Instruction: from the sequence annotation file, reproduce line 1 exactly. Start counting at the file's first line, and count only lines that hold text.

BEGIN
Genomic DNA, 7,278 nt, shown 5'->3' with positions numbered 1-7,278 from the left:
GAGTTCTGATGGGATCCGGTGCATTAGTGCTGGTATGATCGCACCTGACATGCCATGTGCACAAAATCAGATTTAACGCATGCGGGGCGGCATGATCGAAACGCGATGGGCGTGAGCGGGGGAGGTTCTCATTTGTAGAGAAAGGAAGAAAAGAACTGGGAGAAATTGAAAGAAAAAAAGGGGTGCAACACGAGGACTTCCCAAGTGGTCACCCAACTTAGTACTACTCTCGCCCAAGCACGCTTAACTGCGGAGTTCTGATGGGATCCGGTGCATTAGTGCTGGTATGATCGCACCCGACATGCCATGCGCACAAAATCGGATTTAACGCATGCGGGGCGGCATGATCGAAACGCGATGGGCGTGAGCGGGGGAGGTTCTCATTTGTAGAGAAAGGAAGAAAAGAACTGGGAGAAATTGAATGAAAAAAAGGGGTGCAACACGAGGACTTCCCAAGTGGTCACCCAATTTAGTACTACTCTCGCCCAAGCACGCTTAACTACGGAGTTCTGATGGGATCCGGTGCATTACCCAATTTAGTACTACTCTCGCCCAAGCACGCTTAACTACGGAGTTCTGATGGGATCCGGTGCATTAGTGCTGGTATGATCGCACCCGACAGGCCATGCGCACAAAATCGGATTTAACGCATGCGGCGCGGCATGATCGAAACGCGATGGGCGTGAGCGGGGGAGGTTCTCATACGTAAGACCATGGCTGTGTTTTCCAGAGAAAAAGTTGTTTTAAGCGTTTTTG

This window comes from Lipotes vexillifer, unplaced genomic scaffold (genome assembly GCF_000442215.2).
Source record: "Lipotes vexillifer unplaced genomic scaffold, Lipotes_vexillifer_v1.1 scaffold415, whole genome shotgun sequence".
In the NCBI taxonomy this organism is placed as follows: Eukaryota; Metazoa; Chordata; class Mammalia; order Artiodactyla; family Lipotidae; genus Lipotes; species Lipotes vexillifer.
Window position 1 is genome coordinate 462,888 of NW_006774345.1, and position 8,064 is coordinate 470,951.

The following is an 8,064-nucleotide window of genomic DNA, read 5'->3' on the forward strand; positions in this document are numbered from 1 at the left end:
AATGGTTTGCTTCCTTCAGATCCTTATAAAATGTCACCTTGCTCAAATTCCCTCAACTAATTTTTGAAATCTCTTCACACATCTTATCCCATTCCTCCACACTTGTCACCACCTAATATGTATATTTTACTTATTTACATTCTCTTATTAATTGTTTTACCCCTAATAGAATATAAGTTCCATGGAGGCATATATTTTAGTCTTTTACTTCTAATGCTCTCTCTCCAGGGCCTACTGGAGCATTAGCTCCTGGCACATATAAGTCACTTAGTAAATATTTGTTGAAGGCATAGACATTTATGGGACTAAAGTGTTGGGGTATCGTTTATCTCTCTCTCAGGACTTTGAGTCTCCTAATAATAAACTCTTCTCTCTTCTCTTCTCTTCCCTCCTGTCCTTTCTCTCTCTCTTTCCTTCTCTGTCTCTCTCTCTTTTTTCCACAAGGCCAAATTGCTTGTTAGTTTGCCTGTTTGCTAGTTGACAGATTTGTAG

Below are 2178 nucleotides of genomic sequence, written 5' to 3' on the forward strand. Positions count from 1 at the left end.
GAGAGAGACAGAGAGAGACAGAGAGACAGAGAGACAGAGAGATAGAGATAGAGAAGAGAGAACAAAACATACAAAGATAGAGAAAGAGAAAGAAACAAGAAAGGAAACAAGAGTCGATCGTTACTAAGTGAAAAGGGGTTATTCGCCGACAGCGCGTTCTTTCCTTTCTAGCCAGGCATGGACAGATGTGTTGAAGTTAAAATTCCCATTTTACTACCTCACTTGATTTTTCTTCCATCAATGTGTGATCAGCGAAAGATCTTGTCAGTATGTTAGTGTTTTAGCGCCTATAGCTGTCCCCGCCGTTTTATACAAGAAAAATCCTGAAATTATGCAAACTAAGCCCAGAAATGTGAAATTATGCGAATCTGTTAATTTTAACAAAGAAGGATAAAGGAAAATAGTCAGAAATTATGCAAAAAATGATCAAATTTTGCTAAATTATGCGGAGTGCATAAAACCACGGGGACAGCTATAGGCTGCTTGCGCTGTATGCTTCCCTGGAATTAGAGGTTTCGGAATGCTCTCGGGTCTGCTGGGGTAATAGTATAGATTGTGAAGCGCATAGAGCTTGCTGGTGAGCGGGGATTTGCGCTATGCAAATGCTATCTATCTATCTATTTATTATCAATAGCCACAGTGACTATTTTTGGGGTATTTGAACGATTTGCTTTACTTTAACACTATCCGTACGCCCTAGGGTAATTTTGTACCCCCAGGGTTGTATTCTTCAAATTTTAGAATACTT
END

Genomic DNA, 7,278 nt, shown 5'->3' with positions numbered 1-7,278 from the left: